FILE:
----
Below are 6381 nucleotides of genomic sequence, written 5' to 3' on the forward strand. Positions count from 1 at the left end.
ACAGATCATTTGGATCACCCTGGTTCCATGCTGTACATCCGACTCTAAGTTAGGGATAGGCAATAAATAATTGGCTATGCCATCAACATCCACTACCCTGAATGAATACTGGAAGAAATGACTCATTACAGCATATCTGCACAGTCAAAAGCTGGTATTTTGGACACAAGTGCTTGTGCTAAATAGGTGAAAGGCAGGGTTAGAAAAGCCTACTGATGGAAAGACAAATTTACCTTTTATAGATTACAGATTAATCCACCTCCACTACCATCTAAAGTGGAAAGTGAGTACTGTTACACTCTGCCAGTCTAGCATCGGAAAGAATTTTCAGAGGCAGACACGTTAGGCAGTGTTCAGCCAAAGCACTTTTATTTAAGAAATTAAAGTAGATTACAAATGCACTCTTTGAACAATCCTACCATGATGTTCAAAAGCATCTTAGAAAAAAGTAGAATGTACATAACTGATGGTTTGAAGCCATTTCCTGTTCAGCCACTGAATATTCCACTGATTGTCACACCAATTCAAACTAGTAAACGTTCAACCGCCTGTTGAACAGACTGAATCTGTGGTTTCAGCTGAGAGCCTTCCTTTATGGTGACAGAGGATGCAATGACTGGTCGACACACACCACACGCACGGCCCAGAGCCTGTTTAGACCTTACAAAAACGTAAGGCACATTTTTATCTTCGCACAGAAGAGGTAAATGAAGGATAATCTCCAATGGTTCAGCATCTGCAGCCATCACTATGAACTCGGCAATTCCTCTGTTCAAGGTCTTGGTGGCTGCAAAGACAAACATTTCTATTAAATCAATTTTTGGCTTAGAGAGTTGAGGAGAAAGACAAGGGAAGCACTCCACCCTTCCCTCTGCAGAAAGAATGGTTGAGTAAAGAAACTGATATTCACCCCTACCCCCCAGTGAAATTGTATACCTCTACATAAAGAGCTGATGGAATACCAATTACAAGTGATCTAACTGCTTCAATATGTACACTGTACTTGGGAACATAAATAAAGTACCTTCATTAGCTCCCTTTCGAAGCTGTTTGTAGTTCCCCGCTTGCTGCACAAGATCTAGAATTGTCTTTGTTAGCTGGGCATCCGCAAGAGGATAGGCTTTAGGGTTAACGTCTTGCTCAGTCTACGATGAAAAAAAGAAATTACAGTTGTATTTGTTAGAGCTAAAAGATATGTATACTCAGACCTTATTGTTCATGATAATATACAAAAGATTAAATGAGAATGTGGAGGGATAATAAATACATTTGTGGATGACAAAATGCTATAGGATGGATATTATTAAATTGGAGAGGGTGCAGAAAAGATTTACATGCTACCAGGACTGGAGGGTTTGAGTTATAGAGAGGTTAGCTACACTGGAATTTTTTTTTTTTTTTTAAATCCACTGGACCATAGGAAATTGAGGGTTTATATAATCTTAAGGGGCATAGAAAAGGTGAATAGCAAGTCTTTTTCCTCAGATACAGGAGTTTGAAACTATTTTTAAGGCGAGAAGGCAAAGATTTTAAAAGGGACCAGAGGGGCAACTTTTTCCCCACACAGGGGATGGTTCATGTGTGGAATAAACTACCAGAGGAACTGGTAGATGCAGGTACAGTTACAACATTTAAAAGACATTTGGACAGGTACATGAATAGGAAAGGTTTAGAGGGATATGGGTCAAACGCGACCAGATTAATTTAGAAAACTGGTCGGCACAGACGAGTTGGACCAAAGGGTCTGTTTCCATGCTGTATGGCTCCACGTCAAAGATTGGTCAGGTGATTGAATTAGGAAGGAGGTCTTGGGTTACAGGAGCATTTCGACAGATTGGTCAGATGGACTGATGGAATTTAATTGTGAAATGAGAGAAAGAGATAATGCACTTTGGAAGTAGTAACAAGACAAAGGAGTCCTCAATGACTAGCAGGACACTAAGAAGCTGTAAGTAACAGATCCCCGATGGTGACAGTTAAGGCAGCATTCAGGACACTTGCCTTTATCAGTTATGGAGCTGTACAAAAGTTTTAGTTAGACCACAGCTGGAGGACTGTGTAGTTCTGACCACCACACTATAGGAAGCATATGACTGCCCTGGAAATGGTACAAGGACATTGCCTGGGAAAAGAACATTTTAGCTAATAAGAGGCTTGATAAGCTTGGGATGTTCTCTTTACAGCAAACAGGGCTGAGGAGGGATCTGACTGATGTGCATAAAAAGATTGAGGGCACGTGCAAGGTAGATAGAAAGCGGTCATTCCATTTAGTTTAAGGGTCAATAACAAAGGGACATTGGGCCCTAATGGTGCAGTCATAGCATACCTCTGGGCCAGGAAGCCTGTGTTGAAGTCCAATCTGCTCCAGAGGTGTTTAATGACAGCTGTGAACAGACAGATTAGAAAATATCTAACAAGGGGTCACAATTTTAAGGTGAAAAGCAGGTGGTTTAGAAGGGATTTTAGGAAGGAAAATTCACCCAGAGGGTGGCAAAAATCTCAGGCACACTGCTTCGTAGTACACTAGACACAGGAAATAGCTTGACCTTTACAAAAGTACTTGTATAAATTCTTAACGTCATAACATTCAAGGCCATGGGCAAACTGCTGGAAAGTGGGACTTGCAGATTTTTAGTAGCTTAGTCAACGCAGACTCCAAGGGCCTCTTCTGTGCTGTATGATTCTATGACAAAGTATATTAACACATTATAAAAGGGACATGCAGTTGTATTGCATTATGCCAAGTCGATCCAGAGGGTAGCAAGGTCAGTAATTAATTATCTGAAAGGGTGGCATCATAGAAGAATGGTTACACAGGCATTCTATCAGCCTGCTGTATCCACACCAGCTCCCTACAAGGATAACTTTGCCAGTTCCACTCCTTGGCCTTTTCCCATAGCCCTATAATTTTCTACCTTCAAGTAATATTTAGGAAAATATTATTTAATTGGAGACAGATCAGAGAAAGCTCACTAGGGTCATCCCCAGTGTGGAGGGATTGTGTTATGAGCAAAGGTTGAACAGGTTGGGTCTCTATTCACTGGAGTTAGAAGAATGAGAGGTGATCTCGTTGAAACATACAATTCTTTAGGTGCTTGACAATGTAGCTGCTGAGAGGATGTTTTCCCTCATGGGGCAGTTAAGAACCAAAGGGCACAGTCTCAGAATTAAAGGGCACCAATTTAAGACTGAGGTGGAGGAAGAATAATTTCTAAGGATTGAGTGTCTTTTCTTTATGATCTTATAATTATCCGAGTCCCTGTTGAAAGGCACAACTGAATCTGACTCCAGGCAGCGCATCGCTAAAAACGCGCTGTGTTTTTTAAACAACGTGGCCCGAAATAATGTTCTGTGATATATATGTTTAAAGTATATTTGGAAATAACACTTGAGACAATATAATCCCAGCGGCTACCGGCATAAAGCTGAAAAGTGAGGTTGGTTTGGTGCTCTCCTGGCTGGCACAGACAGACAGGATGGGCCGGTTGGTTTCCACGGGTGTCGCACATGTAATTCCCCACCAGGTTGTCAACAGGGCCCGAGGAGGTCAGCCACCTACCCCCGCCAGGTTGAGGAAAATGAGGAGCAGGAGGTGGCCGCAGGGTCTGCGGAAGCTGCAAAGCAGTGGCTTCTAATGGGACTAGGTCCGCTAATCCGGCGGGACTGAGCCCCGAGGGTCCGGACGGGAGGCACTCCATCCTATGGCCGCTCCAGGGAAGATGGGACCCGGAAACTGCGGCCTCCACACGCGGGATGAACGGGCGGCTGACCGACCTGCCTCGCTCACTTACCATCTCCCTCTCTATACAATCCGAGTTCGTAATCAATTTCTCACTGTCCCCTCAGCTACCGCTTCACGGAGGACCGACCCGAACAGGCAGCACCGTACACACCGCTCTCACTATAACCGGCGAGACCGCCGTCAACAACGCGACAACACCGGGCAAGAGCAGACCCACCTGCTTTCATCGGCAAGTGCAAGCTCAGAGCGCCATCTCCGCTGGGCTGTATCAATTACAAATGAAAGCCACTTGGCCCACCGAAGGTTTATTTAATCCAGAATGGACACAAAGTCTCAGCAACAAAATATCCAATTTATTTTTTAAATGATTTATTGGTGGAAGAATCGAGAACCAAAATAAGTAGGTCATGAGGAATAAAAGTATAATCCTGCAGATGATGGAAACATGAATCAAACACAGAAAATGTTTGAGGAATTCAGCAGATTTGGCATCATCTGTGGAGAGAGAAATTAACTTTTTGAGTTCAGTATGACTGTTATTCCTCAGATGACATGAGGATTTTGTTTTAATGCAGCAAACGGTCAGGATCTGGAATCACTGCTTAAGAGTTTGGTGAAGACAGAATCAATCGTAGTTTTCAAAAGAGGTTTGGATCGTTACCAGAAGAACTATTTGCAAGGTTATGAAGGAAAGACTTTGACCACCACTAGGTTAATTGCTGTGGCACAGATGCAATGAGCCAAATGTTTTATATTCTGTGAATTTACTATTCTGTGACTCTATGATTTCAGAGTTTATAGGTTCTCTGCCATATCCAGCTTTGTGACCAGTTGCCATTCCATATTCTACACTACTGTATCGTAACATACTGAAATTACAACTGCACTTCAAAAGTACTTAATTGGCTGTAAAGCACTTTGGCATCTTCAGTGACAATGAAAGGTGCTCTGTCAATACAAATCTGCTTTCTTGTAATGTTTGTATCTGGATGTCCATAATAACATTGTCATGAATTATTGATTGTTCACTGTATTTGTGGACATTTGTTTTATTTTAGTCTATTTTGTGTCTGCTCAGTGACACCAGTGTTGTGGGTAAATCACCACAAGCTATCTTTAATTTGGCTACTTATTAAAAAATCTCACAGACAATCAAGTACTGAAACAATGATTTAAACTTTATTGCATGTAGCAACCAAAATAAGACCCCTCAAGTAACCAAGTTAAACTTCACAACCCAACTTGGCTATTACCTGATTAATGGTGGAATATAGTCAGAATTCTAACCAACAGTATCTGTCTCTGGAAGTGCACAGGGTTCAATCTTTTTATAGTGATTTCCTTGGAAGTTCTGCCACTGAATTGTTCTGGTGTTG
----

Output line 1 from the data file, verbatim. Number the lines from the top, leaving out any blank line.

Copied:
Below are 6381 nucleotides of genomic sequence, written 5' to 3' on the forward strand. Positions count from 1 at the left end.